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FTX founder’s expert witnesses could cost up to $1.2K an hour

Sam Bankman-Fried’s potential expert witnesses could charge more than the U.S. prosecution witnesses, according to court filings.

As the start date of the trial of FTX co-founder Sam “SBF” Bankman-Fried approaches, new court filings indicate that SBF could pay his expert witnesses more than $1,000 an hour should they testify on his behalf.

SBF may call seven expert witnesses to testify at his fraud trial, which is currently scheduled for Oct. 2, 2023. The proposed expert witnesses include Lawrence Akka, Thomas Bishop, Brian Kim, Joseph Pimbley, Bradley Smith, Peter Vinella and Andrew Di Wu.

Some of the witnesses, such as former Federal Election Commission Chairperson Bradley Smith, will charge SBF’s legal team $1,200 an hour to testify about issues such as the United States’ campaign finance laws and straw donors, according to a court filing on Aug. 28.

“I have no financial interest in the outcome of this case. I am being compensated for my time and services on an hourly basis at the billing rate of $1,200 per hour,” Smith said in the filing. The document added:

“My compensation in this case is not in any way contingent or based on the opinions presented herein or on the outcome of these legal proceedings.”

Other expert witnesses, including Akka and Pimbley, could charge 800 British pounds ($1,000) and $720 per hour, respectively, should they testify, according to the court filings. Other hourly rates for SBF’s potential expert witnesses range between $400 and $650.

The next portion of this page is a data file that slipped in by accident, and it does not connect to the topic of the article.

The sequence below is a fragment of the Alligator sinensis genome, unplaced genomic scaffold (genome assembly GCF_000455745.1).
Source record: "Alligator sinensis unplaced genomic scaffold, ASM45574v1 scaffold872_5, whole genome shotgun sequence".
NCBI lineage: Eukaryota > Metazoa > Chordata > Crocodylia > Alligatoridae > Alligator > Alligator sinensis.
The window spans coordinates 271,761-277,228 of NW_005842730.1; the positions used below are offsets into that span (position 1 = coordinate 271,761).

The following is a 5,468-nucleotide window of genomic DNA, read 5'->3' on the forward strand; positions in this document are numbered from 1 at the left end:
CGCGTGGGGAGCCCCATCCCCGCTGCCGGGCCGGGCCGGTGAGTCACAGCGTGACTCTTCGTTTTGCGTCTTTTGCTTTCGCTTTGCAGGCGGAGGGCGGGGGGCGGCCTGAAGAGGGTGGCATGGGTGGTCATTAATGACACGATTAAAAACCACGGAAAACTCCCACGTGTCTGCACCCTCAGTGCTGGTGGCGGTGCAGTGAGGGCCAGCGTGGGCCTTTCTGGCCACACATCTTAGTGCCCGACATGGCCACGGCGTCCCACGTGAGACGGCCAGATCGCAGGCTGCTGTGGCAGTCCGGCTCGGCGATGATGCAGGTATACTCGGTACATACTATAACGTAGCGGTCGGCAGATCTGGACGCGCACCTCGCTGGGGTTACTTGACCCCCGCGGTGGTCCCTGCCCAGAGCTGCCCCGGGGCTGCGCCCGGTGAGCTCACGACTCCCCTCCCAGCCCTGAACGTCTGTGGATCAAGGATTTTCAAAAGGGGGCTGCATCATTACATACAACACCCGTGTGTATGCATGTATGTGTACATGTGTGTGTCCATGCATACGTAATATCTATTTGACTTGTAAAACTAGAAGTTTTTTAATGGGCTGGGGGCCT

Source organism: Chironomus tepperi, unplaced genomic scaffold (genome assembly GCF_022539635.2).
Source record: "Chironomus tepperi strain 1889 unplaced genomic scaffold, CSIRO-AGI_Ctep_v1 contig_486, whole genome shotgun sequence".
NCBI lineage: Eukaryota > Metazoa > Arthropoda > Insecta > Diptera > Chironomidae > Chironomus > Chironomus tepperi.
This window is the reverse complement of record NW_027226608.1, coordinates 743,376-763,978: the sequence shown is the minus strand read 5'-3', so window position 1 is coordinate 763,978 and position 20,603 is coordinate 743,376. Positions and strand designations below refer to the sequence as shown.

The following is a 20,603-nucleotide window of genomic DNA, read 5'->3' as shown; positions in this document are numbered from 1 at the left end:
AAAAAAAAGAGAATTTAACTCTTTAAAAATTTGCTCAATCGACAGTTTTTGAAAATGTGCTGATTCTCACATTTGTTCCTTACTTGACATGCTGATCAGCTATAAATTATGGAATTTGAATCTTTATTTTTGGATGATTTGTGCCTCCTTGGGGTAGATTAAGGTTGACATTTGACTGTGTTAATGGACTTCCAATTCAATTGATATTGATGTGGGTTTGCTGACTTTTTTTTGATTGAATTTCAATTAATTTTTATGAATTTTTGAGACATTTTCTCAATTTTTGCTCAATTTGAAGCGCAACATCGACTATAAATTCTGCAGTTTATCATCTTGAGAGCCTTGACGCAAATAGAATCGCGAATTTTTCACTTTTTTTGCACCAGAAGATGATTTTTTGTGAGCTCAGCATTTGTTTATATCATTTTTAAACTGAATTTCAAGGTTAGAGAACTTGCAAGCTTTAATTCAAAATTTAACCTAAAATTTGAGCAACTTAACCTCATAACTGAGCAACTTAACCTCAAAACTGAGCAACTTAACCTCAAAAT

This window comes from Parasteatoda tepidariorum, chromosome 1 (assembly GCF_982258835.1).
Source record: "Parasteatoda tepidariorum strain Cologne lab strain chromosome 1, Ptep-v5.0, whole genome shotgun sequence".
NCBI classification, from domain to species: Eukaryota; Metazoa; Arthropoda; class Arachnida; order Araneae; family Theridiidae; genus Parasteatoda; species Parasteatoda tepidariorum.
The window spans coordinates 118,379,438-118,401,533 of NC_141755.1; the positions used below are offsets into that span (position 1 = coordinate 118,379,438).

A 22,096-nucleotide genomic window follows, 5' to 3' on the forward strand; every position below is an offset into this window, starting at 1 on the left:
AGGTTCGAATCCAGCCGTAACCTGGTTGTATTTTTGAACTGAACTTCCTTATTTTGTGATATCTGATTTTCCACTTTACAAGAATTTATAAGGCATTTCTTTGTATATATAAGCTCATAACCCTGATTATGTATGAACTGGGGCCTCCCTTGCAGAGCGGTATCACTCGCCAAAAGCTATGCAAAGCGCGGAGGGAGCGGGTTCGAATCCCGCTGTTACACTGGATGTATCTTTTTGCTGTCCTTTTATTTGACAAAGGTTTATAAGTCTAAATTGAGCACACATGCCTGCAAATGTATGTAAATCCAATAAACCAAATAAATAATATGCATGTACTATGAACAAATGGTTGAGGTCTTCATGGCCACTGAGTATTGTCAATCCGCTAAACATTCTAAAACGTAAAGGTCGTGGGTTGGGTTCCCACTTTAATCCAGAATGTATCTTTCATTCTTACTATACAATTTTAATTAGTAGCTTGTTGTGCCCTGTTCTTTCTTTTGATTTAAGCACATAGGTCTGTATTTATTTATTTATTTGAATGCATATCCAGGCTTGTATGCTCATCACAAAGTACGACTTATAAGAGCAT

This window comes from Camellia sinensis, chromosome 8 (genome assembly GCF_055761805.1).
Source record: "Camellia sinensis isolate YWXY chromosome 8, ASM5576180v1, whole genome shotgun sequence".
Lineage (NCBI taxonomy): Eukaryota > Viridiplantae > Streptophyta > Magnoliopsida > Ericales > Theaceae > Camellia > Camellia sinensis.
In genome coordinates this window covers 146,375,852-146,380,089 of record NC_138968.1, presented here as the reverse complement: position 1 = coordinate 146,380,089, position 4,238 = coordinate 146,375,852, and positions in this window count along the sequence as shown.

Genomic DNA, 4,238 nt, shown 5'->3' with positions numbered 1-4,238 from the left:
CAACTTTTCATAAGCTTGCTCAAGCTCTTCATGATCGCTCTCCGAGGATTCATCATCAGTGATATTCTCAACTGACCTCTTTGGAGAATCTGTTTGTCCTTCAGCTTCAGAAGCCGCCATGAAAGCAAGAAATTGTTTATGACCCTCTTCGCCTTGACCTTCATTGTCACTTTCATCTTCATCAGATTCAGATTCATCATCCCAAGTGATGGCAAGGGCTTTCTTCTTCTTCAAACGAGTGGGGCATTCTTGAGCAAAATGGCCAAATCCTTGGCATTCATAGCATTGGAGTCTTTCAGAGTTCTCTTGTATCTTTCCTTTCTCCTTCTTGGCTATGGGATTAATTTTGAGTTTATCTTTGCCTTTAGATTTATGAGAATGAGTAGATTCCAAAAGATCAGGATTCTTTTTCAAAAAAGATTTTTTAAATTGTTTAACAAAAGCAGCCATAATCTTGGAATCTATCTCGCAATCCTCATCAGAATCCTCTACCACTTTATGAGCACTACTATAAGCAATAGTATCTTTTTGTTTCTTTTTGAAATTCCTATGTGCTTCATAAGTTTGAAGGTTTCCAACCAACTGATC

On the other hand, Peter Easton, an accounting professor at the University of Notre Dame, who is a proposed witness for the prosecution, will charge $1,175 per hour, the court data shows.

The above-mentioned court filings came as part of a motion by the U.S. Department of Justice (DOJ) to ban all seven expert witnesses from testifying for SBF in court.

The DOJ argued that Bankman-Fried’s proposed experts and their accompanying disclosures “suffer from an array of deficiencies” and fail to provide a basis for the opinions.

Related: DOJ calls SBF’s fraud allegation defense ‘irrelevant,’ requests additional info

“Where the defendant does disclose the expert’s opinions, the opinions are inappropriate subjects for expert testimony, lack a reliable methodology or basis in facts and data, or are irrelevant, unfairly prejudicial, and confusing to the jury,” the authority wrote.

The news comes amid the last deadline for SBF to request a postponement of the trial. If the request is filed by Sept. 1 and approved, SBF’s trial will be moved to March 11, 2024.

Bankman-Fried faces 12 criminal charges, which will be spread across two trials scheduled to begin on Oct. 2, 2023, and March 11, 2024. He has pleaded not guilty to all counts.

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